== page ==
Receive Breaking News updates as they occur
Deep seas will likely hamper efforts to find the sunken U.S. cargo ship lost off the Bahamas during Hurricane Joaquin, a federal safety investigator said on Tuesday, as a search for 32 missing crew ran into a sixth fruitless day. National Transportation Safety Board member Bella Dinh-Zarr spoke before her arrival in Jacksonville, Florida, to help spearhead an NTSB investigation into what maritime experts have called the worst cargo shipping disaster involving a U.S.-flagged vessel in more than 30 years. Its last known location, after departing Jacksonville last week en route to San Juan, Puerto Rico, was off Crooked Island in the Bahamas.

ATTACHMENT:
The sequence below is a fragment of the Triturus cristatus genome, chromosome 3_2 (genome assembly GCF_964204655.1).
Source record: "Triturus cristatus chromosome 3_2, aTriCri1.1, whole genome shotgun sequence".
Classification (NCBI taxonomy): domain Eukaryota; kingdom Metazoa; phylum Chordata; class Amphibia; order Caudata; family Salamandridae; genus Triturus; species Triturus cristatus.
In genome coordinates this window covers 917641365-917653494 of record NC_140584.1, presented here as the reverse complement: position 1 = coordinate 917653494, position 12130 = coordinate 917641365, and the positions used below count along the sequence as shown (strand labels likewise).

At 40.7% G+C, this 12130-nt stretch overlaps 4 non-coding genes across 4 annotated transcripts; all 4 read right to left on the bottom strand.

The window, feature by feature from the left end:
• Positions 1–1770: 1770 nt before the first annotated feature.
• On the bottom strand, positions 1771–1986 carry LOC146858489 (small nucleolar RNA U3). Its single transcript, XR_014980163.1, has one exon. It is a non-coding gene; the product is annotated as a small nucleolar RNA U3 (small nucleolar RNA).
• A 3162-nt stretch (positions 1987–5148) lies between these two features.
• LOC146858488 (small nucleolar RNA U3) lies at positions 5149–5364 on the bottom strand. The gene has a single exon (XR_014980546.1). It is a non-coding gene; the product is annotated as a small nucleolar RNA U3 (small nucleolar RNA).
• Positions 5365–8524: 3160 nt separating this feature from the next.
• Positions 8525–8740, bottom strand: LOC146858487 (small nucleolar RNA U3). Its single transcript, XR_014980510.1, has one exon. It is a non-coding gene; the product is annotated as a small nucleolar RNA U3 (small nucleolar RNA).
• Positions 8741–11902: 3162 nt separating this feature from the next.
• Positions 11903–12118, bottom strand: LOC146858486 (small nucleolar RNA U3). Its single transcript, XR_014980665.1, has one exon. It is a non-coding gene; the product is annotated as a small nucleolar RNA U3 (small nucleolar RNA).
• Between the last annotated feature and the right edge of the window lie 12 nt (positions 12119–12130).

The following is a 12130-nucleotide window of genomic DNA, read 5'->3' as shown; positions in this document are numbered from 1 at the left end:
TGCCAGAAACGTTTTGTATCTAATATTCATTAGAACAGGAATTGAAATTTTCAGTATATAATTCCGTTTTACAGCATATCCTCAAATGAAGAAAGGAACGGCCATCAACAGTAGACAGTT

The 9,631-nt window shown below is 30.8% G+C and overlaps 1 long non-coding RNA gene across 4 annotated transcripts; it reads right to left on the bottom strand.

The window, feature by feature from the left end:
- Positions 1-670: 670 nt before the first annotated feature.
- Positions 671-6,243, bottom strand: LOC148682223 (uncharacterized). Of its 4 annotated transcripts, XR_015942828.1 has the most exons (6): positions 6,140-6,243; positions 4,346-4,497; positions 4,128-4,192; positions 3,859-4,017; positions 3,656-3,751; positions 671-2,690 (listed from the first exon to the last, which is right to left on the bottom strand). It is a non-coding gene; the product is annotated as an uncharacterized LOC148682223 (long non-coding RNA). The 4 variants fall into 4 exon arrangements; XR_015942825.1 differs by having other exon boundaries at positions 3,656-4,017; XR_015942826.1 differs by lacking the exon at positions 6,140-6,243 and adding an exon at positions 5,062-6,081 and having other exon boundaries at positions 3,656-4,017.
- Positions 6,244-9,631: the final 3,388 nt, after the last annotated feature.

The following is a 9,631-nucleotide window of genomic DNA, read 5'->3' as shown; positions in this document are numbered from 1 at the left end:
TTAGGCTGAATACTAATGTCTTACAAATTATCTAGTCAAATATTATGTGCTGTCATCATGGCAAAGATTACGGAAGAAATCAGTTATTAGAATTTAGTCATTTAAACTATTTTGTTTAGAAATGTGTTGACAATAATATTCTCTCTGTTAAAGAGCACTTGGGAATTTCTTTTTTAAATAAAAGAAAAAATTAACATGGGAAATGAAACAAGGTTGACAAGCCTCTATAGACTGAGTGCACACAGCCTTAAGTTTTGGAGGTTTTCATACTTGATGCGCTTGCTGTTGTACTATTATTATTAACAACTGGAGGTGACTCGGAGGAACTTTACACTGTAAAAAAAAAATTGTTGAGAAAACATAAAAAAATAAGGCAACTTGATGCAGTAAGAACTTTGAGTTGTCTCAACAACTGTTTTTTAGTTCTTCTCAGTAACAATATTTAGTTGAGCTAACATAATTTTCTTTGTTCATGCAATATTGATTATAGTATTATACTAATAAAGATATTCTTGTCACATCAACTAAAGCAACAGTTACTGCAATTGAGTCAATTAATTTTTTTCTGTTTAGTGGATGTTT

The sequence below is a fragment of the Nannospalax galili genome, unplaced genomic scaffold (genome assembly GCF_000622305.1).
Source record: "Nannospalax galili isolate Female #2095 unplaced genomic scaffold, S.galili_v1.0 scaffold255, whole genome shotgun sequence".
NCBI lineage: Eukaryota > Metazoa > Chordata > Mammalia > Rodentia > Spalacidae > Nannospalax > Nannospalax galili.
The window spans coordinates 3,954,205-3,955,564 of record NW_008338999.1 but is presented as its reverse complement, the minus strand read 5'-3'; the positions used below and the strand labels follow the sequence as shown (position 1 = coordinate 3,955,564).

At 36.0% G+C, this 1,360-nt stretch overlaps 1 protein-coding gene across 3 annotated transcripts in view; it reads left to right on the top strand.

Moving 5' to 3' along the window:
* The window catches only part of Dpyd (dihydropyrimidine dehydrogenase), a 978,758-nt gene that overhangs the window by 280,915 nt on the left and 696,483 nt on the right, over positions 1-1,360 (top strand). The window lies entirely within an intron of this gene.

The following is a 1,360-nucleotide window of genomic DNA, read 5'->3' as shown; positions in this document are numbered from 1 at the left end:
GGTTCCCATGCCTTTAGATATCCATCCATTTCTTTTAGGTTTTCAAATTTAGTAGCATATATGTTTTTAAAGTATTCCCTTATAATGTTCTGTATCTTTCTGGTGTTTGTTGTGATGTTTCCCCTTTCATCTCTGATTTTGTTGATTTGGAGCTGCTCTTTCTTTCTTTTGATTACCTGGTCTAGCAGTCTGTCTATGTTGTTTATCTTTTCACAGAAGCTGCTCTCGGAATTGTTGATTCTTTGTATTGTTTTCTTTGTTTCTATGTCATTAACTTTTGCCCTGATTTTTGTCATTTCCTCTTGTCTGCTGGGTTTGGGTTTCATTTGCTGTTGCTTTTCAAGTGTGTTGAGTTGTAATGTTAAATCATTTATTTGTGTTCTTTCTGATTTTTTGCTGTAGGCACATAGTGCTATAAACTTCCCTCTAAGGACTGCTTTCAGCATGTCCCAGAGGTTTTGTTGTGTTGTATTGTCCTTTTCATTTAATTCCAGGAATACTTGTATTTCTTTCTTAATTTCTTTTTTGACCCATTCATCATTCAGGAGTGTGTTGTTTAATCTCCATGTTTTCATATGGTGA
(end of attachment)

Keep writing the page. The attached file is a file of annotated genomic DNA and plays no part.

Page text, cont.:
By Michael Taylor JAKARTA (Reuters) - The Indonesian government is asking major palm oil companies to row back on the historic “no deforestation” pledges they made at last year’s United Nations climate change summit, officials and company sources say. Major palm oil companies were invited to a series of meetings at the economics ministry last week, where officials expressed concern the pledges the plantation companies made are causing big problems for smaller palm oil firms in their supply chain, the sources told Reuters. The government has asked palm oil firms who signed the Indonesian Palm Oil Pledge (IPOP) to exempt smallholders because they are not yet ready to practice the same level of sustainable forest practices as the big players, said Musdhalifah Machmud, deputy minister for food and agriculture at the coordinating ministry for economic affairs.